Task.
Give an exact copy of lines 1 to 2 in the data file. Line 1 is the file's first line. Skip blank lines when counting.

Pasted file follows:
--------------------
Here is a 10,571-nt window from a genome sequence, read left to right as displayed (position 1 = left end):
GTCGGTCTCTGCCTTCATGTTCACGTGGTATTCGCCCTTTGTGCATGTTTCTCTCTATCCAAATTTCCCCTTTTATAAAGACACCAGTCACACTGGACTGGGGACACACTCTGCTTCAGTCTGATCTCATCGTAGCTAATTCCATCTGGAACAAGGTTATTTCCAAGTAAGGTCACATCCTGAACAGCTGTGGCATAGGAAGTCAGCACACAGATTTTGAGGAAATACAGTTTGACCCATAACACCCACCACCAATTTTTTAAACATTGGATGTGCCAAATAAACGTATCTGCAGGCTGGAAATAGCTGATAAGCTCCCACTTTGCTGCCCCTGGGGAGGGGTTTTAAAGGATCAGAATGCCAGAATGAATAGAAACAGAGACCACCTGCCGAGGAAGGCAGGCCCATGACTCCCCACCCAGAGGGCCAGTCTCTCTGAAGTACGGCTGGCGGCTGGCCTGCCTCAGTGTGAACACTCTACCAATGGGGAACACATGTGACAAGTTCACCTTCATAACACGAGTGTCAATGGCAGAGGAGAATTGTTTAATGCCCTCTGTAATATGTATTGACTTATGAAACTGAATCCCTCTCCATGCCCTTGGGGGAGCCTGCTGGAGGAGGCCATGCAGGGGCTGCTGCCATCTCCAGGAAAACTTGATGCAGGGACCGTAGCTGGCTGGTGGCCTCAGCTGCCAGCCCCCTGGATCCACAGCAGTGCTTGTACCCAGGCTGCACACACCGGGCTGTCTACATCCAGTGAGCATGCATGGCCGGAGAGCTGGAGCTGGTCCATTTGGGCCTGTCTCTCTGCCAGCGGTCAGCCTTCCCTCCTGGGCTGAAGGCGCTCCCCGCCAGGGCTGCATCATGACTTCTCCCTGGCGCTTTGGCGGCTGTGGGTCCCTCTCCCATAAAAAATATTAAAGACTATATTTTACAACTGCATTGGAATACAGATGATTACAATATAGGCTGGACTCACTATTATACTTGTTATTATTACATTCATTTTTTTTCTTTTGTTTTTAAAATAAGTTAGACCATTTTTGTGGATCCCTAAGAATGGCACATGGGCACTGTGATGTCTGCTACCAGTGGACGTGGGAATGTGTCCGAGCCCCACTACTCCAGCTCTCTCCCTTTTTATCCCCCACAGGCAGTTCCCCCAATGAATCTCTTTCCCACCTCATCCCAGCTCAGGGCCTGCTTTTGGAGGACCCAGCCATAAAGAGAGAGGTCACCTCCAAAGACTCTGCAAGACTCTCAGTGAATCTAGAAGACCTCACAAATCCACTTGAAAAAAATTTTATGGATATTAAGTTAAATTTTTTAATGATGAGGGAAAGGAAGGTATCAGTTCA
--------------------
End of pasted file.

Here is a 10,571-nt window from a genome sequence, read left to right as displayed (position 1 = left end):
GTCGGTCTCTGCCTTCATGTTCACGTGGTATTCGCCCTTTGTGCATGTTTCTCTCTATCCAAATTTCCCCTTTTATAAAGACACCAGTCACACTGGACTGGGGACACACTCTGCTTCAGTCTGATCTCATCGTAGCTAATTCCATCTGGAACAAGGTTATTTCCAAGTAAGGTCACATCCTGAACAGCTGTGGCATAGGAAGTCAGCACACAGATTTTGAGGAAATACAGTTTGACCCATAACACCCACCACCAATTTTTTAAACATTGGATGTGCCAAATAAACGTATCTGCAGGCTGGAAATAGCTGATAAGCTCCCACTTTGCTGCCCCTGGGGAGGGGTTTTAAAGGATCAGAATGCCAGAATGAATAGAAACAGAGACCACCTGCCGAGGAAGGCAGGCCCATGACTCCCCACCCAGAGGGCCAGTCTCTCTGAAGTACGGCTGGCGGCTGGCCTGCCTCAGTGTGAACACTCTACCAATGGGGAACACATGTGACAAGTTCACCTTCATAACACGAGTGTCAATGGCAGAGGAGAATTGTTTAATGCCCTCTGTAATATGTATTGACTTATGAAACTGAATCCCTCTCCATGCCCTTGGGGGAGCCTGCTGGAGGAGGCCATGCAGGGGCTGCTGCCATCTCCAGGAAAACTTGATGCAGGGACCGTAGCTGGCTGGTGGCCTCAGCTGCCAGCCCCCTGGATCCACAGCAGTGCTTGTACCCAGGCTGCACACACCGGGCTGTCTACATCCAGTGAGCATGCATGGCCGGAGAGCTGGAGCTGGTCCATTTGGGCCTGTCTCTCTGCCAGCGGTCAGCCTTCCCTCCTGGGCTGAAGGCGCTCCCCGCCAGGGCTGCATCATGACTTCTCCCTGGCGCTTTGGCGGCTGTGGGTCCCTCTCCCATAAAAAATATTAAAGACTATATTTTACAACTGCATTGGAATACAGATGATTACAATATAGGCTGGACTCACTATTATACTTGTTATTATTACATTCATTTTTTTTCTTTTGTTTTTAAAATAAGTTAGACCATTTTTGTGGATCCCTAAGAATGGCACATGGGCACTGTGATGTCTGCTACCAGTGGACGTGGGAATGTGTCCGAGCCCCACTACTCCAGCTCTCTCCCTTTTTATCCCCCACAGGCAGTTCCCCCAATGAATCTCTTTCCCACCTCATCCCAGCTCAGGGCCTGCTTTTGGAGGACCCAGCCATAAAGAGAGAGGTCACCTCCAAAGACTCTGCAAGACTCTCAGTGAATCTAGAAGACCTCACAAATCCACTTGAAAAAAATTTTATGGATATTAAGTTAAATTTTTTAATGATGAGGGAAAGGAAGGTATCAGTTCA